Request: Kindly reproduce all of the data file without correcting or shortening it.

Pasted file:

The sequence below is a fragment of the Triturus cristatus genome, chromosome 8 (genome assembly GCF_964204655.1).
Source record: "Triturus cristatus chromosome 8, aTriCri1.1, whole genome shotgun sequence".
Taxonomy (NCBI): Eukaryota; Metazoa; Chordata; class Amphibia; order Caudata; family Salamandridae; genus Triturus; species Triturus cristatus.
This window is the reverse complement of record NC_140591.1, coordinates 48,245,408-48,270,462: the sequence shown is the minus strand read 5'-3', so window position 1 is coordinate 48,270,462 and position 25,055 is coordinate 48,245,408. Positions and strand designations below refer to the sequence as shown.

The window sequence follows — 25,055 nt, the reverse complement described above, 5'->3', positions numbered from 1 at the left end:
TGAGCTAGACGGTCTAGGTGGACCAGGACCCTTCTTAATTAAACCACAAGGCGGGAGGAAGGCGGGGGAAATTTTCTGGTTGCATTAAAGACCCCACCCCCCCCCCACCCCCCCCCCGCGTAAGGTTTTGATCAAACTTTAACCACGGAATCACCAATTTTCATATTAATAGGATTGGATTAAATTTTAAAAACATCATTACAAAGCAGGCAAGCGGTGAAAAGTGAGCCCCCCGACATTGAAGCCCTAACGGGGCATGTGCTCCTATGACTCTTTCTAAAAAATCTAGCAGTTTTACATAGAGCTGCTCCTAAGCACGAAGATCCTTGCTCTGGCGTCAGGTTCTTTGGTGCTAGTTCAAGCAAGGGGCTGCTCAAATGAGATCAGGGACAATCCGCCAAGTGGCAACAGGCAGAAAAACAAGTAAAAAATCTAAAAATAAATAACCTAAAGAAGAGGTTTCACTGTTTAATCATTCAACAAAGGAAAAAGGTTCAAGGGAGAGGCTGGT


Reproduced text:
The sequence below is a fragment of the Triturus cristatus genome, chromosome 8 (genome assembly GCF_964204655.1).
Source record: "Triturus cristatus chromosome 8, aTriCri1.1, whole genome shotgun sequence".
Taxonomy (NCBI): Eukaryota; Metazoa; Chordata; class Amphibia; order Caudata; family Salamandridae; genus Triturus; species Triturus cristatus.
This window is the reverse complement of record NC_140591.1, coordinates 48,245,408-48,270,462: the sequence shown is the minus strand read 5'-3', so window position 1 is coordinate 48,270,462 and position 25,055 is coordinate 48,245,408. Positions and strand designations below refer to the sequence as shown.

The window sequence follows — 25,055 nt, the reverse complement described above, 5'->3', positions numbered from 1 at the left end:
TGAGCTAGACGGTCTAGGTGGACCAGGACCCTTCTTAATTAAACCACAAGGCGGGAGGAAGGCGGGGGAAATTTTCTGGTTGCATTAAAGACCCCACCCCCCCCCCACCCCCCCCCCGCGTAAGGTTTTGATCAAACTTTAACCACGGAATCACCAATTTTCATATTAATAGGATTGGATTAAATTTTAAAAACATCATTACAAAGCAGGCAAGCGGTGAAAAGTGAGCCCCCCGACATTGAAGCCCTAACGGGGCATGTGCTCCTATGACTCTTTCTAAAAAATCTAGCAGTTTTACATAGAGCTGCTCCTAAGCACGAAGATCCTTGCTCTGGCGTCAGGTTCTTTGGTGCTAGTTCAAGCAAGGGGCTGCTCAAATGAGATCAGGGACAATCCGCCAAGTGGCAACAGGCAGAAAAACAAGTAAAAAATCTAAAAATAAATAACCTAAAGAAGAGGTTTCACTGTTTAATCATTCAACAAAGGAAAAAGGTTCAAGGGAGAGGCTGGT